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>> sandra: we're learning more now about the man accused of killing chicago police officer ella french. the suspect was reportedly charged with a serious hit and run back in april while on probation for robbery. the hearing that could have sent him to jail was scheduled for august 10th, three days after officer french was shot and killed in the line of duty. garrett tenney is live from chicago on that for us. >> good morning to you. that hit and run back in april sent a man to the hospital in critical condition but the state attorney's office said police did not ask prosecutors to consider felony charges against monte morgan in that case. instead he was charged with miss demeanors and a citation and case sent to traffic court and then was released. we asked cpb why police didn't
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ask for more serious felony charges in the case and if they were aware morgan was out on probation for robbery at that time. we're still waiting on a response. a spokesperson told the chicago sun times we do not have that information at this time. according to the sun times a week after morgan's initial court appearance in may the cook county probation department filed a petition in court saying morgan had violated his probation with the hit and run. that ruling could have sent him to jail. but the judge reportedly decided to give authorities time to renotify morgan of the hearing and scheduled it for several months later on august 10th, this past tuesday. just three days before that hearing that could have sent monte morgan to jail he allegedly shot chicago police officer ella french in the head killing her and critically injuring her partner. monte morgan is facing murder and attempted murder charges. a lot more to learn about this case, how and why this happened. we'll keep on digging and get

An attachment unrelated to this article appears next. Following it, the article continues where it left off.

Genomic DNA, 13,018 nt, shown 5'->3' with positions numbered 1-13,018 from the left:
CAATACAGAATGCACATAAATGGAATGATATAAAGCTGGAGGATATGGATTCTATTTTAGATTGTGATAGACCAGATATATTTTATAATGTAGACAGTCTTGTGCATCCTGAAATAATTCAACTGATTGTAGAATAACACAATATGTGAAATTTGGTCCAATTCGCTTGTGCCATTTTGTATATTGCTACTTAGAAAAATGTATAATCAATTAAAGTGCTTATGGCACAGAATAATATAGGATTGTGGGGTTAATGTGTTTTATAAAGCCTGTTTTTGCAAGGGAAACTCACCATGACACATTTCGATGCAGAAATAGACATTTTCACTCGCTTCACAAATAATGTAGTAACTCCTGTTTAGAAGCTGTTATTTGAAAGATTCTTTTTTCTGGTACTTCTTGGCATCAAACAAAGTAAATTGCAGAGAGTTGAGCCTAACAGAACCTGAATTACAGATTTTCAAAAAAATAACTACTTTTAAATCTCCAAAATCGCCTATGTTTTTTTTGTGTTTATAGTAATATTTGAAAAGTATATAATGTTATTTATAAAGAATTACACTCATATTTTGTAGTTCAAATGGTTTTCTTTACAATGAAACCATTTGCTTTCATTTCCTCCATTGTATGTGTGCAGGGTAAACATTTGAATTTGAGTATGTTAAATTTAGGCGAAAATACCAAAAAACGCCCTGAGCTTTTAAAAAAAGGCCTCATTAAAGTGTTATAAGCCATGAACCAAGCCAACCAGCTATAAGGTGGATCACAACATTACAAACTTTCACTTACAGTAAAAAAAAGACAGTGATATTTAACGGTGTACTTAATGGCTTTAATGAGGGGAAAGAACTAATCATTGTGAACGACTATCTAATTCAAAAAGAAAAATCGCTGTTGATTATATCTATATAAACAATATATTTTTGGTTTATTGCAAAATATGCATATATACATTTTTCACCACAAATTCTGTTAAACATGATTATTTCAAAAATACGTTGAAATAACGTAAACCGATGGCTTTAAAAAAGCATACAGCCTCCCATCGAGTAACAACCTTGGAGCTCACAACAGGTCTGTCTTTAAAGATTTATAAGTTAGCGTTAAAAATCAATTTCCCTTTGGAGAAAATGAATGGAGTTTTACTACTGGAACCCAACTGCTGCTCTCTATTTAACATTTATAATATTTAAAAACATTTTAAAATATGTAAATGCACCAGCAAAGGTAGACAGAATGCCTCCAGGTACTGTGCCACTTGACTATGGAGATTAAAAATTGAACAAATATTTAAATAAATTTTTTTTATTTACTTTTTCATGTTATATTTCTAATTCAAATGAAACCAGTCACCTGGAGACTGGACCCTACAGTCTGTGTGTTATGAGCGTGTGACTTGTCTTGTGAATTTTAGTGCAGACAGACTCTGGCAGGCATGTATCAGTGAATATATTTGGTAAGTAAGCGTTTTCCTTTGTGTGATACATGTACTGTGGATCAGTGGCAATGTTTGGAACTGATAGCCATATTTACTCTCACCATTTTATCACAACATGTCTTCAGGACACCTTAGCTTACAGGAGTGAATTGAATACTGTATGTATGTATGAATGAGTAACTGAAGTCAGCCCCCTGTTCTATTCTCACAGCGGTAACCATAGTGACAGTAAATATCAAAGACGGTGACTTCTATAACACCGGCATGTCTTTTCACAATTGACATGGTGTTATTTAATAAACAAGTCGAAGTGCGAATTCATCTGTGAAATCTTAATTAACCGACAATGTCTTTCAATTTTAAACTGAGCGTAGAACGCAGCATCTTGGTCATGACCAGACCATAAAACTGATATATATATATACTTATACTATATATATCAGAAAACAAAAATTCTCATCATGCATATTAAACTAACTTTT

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you those answers. >> sandra: absolutely horrible story playing out in chicago. bill. >> bill: thank you, sandra. 32 past the hour. lawmakers gearing up high stakes mid-term election year 2022. fox news poll shows inflation and political divisions and violent crime topping some of i voters. congressman tom emmer. his job to raise money and win back the majority for the republicans. good morning. i want to show you one more poll and get you to answer on this. we asked whether or not you support defunding the police. our polling 63% are against that. factor in these issues and how do you see it playing now as you travel the country? >> well bill, thanks for having me first. i will tell you republicans are poised to take back the house in the mid-terms. we have a lot of work to do yet but you hit two of the big issues. voters across the country are seeing prices rise in the grocery store, at the gas pump. higher cost of living and they